Morning papers: London fuels record house price growth

Roaring demand for London housing has pushed English property prices beyond their peak at the height of the country’s economic boom, official figures showed on Tuesday, underscoring concerns of an impending housing bubble, reports the Financial Times.

House prices in the capital outpaced those in the rest of the country by a factor of 10 times during the past year, according to figures from the Office for National Statistics. The jump helped lift the English average house price 3.7 per cent during the 12 months to July to £255,000, surpassing the 2008 zenith.

Split on Germany’s Left Boosts Merkel’s Re-Election Bid

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A radical left party is the strongest guarantee that conservative leader Angela Merkel will secure a third term as German chancellor in national elections next Sunday, reports The Wall Street Journal.

Die Linke—or ‘The Left’—is expected to win up to 10 per cent of the vote, and it is part of a trio of left-of-center parties that, together, could win a majority of seats in Germany’s parliament, the Bundestag. But its relations with the other left-leaning parties are so bad that it almost certainly can’t form a coalition with them.

EU has failed on the single market, says IoD

Europe has “lost its way” and the time has come to question the nature of the UK’s membership of the European Union, the director-general of the Institute of Directors will tell his members today, reports The Daily Telegraph.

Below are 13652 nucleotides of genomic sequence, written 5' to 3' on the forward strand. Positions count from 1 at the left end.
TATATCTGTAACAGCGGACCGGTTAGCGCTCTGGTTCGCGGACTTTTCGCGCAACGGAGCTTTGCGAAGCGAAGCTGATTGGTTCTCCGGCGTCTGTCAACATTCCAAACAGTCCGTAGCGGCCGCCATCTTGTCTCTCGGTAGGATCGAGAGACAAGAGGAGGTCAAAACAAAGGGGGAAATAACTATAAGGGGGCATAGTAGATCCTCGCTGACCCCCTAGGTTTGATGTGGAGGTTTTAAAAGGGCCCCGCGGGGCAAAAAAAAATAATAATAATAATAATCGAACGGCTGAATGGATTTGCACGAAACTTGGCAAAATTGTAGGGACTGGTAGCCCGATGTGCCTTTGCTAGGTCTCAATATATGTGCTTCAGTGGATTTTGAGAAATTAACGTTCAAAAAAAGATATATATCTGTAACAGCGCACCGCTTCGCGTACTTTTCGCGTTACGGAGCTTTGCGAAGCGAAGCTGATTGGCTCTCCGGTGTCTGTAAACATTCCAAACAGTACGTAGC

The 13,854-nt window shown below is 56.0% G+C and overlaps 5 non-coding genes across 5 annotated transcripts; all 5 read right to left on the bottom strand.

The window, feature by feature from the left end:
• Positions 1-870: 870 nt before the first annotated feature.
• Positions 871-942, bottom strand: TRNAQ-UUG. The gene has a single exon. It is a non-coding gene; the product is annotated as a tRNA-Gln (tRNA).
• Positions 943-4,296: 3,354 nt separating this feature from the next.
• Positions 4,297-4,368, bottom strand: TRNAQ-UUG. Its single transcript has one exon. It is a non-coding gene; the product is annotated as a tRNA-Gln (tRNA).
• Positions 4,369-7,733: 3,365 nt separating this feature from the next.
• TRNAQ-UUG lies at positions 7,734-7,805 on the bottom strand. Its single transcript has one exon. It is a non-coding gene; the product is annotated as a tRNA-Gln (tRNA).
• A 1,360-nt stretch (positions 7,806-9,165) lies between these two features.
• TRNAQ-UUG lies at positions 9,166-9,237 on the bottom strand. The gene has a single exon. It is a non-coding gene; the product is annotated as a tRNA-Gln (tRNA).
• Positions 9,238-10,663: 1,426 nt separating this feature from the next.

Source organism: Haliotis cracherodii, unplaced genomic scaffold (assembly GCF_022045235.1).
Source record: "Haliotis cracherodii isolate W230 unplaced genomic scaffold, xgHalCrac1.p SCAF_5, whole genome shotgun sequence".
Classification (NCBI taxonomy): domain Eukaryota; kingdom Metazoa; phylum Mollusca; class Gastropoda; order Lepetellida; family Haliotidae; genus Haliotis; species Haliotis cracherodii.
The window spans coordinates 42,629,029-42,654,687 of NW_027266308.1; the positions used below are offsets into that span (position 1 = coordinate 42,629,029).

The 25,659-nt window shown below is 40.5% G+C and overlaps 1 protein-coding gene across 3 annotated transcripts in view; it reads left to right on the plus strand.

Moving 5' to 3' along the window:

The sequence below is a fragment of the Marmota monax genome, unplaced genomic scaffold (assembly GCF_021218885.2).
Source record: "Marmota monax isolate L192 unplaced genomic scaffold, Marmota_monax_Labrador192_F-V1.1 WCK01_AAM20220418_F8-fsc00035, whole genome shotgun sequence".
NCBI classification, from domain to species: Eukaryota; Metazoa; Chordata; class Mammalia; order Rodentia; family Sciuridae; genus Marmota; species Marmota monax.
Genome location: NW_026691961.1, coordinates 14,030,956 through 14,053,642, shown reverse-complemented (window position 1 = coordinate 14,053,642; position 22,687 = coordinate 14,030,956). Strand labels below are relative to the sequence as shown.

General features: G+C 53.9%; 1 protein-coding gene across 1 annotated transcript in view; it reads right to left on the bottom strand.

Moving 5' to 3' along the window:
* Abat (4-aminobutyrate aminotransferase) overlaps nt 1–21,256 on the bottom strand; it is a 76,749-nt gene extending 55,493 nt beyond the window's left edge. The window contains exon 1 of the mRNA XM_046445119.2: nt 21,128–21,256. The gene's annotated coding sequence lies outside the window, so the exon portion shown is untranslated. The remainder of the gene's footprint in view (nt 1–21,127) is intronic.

RBS branch sale could come this week

Royal Bank of Scotland could make a decision on the sale of its 315-branch Project Rainbow business this week amid reports one of the three bidders for the unit has had its offer rejected, reports The Daily Telegraph.

W&G Investments denied a BBC report it had lost out in the three-way battle for the small business-focused lender being sold by RBS and said it was still in the running to buy the operation.

Banks ignore 70% of complaints about mis-sold paid-for current accounts

Banks are fobbing off thousands of complaints about mis-sold paid-for current accounts, reports the Daily Mail.

New figures from the Financial Ombudsman reveal how Britain’s banking giants are wrongly throwing out 70 per cent of complaints about so-called packaged accounts — which cost customers up to £300 a year.

FTSE bosses show pay restraint

Bosses at the UK’s biggest public companies have shown pay restraint in the last year in the wake of shareholder rebellions over executive compensation, reports The Daily Telegraph.

Executives at the blue-chip companies have seen bonuses fall for the second year in a row, according to a survey of FTSE 350 compensation levels by accountancy firm PwC.

Osborne to woo voters with discounted shares in Lloyds ahead of next election

Millions of ordinary investors could be offered a pre-election sweetener next year in the form of cheap shares in Lloyds, reports the Daily Mail.

The plan emerged after fund managers and insurers snapped up 6 per cent of the state-backed lender in five hours on Monday night, raising £3.2bn for the Treasury.